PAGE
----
Choosing the right tech stack for your application or software build improves efficiency and makes it easier to build a working application quickly. Good tech stacks create applications that are usable by a wide audience and they help developers to create scalable applications by simplifying the choice of frameworks and databases and encouraging developers to think carefully about these backend components before development begins. A proper tech stack speeds up the development process because it enables tech teams to hire full-stack developers who specialise in the technologies they're employing.
Planning a tech stack before you start a development project makes it easier to predict exactly what resources, automation, hardware and skills your team requires before commencing work. It also means project managers focus their attention from the beginning of the project on those technologies that are relevant to the development of the application. This streamlines the development process and makes tech teams less likely to waste time and resources on technologies that aren't important to the project.
What to consider when building a tech stack
If you're building a tech stack to develop a particular application, consider the objective of your project and other relevant constraints and requirements. Choosing the right technologies for your tech stack could have a significant impact on the success of your final build. Some factors to consider when building a tech stack include:
The purpose of the application: What is the purpose of the application you're building and what kind of technology is suitable for this purpose? Choose technologies that match the needs of your project to keep development simple but efficient.
User experience: Choose technologies that support an easy-to-navigate user interface and make it easy for your users to carry out their objectives.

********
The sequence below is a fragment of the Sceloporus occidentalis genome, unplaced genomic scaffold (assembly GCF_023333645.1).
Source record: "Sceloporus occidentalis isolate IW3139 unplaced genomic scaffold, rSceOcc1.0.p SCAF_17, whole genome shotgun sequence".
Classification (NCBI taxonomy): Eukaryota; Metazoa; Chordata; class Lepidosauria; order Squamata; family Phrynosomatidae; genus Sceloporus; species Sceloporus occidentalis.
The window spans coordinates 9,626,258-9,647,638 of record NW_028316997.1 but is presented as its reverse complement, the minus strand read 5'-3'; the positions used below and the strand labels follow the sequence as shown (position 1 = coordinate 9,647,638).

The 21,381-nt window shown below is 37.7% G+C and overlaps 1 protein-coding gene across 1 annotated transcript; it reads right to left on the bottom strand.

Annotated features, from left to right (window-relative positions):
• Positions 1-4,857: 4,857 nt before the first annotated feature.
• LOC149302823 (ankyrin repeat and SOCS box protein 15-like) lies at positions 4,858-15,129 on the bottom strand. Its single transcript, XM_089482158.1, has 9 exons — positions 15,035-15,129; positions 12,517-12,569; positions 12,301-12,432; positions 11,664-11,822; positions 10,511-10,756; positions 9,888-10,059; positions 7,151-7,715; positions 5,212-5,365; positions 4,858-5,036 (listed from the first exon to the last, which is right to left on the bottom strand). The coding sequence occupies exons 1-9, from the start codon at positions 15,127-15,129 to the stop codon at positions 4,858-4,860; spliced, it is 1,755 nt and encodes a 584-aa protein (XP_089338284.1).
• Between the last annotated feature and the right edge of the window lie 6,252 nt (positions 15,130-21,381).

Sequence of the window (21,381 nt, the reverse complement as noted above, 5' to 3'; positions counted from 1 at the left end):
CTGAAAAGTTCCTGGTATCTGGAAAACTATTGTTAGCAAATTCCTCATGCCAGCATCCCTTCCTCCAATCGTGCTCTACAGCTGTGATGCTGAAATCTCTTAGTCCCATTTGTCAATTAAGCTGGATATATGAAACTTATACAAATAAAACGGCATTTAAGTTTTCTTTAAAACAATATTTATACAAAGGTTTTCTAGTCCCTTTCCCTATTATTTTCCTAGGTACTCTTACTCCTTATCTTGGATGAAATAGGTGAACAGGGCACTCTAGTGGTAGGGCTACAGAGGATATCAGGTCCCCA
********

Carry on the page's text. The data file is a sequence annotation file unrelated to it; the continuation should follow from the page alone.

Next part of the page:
Time to production: If you intend to release your application as soon as possible, look for technologies with strong community support and lots of suggested solutions to common problems to reduce the time your team spends getting your application to market. Technologies that are easy-to-use benefit development teams with less experience.
Cost: Consider free, open-source technologies if you want to keep your development budget low and look for technologies that integrate well with each other. Specialised technologies cost more but don't necessarily add value.
Scalability: Creating an application that's scalable offers the most value to your users, so look for technologies like modern NoSQL databases that offer scaling options, especially if the project you're working on is data-intensive.
Security: Choose technologies that follow security best practices to maximise data security and minimise the risk of security breaches in your application. Your tech stack naturally guides the progress of your development towards your goals and objectives.
Technology stack examples
To illustrate how technology stacks may help development teams streamline the development process and create effective applications, it's helpful to understand how different types of tech stacks are suitable for different kinds of applications. Some examples of different types of technology stacks and their common uses are below:
Please note that none of the companies, institutions or organisations mentioned in this article are affiliated with Indeed.